Why? How can we feel so strongly about a goal when we think about it in the abstract, then utterly disregard it in the heat of the moment? As a happiness researcher, I find that the answer to any question is usually "happiness," and I would argue that the solution to this annual phenomenon is one particular aspect of happiness: meaning.
With that in mind, if you want to infuse New Year's resolutions with meaning and -- and dramatically increase their chances of success -- it's worth drawing on some lessons from the science of happiness.
Nielsen recently published a list of 2015's top 10 New Year's resolutions
, and more than any other type of goal, those directly related to happiness dominated, representing five out of the 10. One of the most popular goals on Nielsen's list is enjoying life to the fullest (endorsed by 28% of respondents) and experiencing more pleasure out of everyday life.
-- Spending more time with family and friends (19%)
-- Having new experiences, such as learning something new (14%)
-- Traveling more (14%)
-- Reading more (12%)
These types of goals tap into a different aspect of happiness -- the kind that comes from doing something we consider to be important and valuable in its own right. While pleasure and meaning are valuable to psychological well-being in their own ways, meaning has a special perk that makes it particularly valuable when it comes to goal-setting: It enhances motivation.
Work by Adam Grant
illustrates this phenomenon. Grant studied people who do what one might imagine is an inherently meaningful job: raising scholarship money for students in need. What he found is that people who were given a strong sense that their work was meaningful worked 171% harder than people who did not receive a "meaning intervention."
In essence, it is not enough to do something that sounds important; that importance needs to be front and center. People work much harder when they have a powerful sense of why.
You might think "OK, so I'll just pick the more meaningful goals." However, just because a goal has the potential to be meaningful doesn't mean that it is meaningful for the individual who holds it.
According to one of Time's top 10 list of most commonly failed resolutions
, even potentially meaning-oriented New Year's resolutions fail. Their list included a number of popular, potentially meaning-oriented goals, including "learning something new," "spending more time with family," "traveling to new places," and a couple of other relevant goals that did not appear on Nielson's top 10: "volunteering," and "being less stressed."
So why aren't these goals working?
One important factor is why the goal is set. Take "spending more time with family" as an example. When I first arrived in my tenure track position in 2011, I spent many late nights at my office working. My husband urged me to come home earlier, to be there for dinner with the kids every night and to leave my work at the office. I agreed with him on principle, but in practice, I always had so much work to do that I rarely chose to come home in time for dinner.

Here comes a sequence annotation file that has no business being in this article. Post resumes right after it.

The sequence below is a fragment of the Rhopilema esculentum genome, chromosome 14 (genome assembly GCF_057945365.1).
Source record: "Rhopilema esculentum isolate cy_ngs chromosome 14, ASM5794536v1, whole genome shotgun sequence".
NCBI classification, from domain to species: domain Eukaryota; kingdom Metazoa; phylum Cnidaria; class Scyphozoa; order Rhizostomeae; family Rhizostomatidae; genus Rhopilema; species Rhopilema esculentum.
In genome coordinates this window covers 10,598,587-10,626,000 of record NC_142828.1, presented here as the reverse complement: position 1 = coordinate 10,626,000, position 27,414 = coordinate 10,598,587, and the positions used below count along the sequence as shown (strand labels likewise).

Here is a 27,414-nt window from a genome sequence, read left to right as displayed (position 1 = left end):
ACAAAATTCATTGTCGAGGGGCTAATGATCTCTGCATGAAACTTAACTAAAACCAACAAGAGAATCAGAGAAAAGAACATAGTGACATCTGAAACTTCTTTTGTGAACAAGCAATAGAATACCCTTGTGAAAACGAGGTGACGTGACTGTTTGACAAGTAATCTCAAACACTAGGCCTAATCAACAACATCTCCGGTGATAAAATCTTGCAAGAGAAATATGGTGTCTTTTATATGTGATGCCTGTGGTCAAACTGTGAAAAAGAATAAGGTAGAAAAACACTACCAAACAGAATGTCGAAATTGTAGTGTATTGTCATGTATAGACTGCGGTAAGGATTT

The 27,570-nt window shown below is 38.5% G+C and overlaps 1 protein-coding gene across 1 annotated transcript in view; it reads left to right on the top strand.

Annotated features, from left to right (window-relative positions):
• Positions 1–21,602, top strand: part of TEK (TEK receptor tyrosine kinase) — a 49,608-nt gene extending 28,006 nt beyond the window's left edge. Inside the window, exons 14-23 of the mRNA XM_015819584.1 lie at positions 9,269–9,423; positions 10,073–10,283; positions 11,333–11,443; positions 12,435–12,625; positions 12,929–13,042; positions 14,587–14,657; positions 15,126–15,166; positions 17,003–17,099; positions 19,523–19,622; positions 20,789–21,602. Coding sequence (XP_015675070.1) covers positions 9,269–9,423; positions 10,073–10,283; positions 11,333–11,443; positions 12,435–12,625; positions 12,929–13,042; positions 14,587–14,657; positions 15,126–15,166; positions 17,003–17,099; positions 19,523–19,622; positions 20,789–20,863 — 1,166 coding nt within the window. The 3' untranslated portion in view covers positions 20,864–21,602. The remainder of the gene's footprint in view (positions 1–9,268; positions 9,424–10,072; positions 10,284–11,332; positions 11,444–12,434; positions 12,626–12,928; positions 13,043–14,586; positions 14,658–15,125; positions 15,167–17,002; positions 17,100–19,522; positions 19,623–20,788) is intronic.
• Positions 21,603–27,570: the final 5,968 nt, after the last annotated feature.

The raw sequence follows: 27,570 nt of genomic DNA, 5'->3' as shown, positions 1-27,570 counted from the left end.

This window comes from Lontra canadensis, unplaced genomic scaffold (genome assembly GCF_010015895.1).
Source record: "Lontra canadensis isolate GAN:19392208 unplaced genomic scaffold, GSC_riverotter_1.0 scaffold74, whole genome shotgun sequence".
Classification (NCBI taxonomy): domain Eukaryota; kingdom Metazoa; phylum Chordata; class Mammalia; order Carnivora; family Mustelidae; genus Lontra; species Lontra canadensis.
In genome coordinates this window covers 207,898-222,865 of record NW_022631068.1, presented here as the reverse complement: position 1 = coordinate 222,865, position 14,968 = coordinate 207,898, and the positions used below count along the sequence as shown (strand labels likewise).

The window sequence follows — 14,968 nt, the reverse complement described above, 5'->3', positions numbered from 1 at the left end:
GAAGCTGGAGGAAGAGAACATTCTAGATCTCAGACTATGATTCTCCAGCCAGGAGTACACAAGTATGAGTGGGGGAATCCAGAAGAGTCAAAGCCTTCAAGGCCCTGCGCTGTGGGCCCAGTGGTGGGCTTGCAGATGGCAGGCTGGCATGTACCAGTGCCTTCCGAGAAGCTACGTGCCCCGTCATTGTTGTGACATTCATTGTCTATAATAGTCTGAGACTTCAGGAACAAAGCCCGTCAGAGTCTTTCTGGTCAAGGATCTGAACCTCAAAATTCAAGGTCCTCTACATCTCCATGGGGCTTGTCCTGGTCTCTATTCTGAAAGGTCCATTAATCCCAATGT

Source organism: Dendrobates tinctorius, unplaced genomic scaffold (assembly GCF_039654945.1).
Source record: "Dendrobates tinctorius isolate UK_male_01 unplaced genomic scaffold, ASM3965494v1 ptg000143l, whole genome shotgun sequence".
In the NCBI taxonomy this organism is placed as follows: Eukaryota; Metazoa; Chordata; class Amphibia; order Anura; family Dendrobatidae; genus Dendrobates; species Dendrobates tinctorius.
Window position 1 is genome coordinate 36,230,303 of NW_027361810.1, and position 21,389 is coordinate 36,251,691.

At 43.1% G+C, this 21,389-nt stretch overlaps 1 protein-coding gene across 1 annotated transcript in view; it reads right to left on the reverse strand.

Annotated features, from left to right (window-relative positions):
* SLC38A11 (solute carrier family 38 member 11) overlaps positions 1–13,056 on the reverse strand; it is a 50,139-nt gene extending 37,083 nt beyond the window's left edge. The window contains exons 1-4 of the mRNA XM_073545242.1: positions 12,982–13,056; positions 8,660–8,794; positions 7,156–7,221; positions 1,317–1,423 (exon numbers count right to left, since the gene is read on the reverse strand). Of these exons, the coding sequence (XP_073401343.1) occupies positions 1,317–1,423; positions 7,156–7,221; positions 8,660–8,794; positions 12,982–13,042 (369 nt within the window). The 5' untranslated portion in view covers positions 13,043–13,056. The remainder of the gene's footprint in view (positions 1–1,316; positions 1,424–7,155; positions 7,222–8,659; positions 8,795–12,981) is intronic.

I had a goal to spend more time with my family, but I set the goal because my husband asked me to. Because I was also concerned about my career, my heart was not fully in it. Without full commitment, behavior change is rarely successful.
In contrast, post-tenure, I decided for myself that I wanted a clearer balance and boundaries between work and home. It was my idea this time.
Through the lens of my own motivation, my path was clear. I saw problems with how I had managed my time before that, once fixed, allowed me to be much more efficient. The path to my goal of balancing work and life is not easy, but at least now I have a real shot (I'm 7 months post-tenure now, and still going strong).
So, what steps can you take to help fortify your New Year's resolution against the perils of everyday life?
Choose resolutions that are meaningful to you -- not someone else. Some goals have the potential to be meaningful to you, and others do not. Avoid those that sound cool but which don't really have a personal investment for you. If it's something you feel like you "should" do, it's over before you even start.
Create a way to "see" the results of your goal. Your goal needs to lead to something tangible that you deem worthwhile. It's not enough for it to be "good" in the abstract (for example, getting fit just to be fit). Like the employees who learned that their work was meaningful by speaking to someone it helped, you can set outside indicators that your work has a purpose.
Want to spend more time with family? Start a project together (for example: my husband bought an old car for him to work on with my 16-year-old daughter). Want to volunteer more? Seek a leadership opportunity in a volunteer organization, which will help you see the larger impact of the organization. Want to get fit? Sign up for a marathon.
Figure out the ways you might try to talk yourself out of it and address them proactively. When I was staying in my office until 9 p.m., I always told myself that working hard to do well at my job was serving my family better than going home would. This was a story I told myself to feel better for failing to meet my goal, and it only worked because as I told it to myself, I ignored my reasons for going home, which would have been very compelling if only I had given them the time of day.
Figure out what stories you tell yourself and decide in advance how you will counteract them -- again, using meaning! The meaningfulness of your goal can refute your stories about why it's OK to slack off today.
As for me, I could keep tweaking and editing all night, but if I stay in the office any longer, I will miss the chance to read my baby stories before bed, and that is important to me.
All this underscores the reality that successful goal pursuit is hard. But meaning provides some simple ways to give yourself a booster shot this New Year.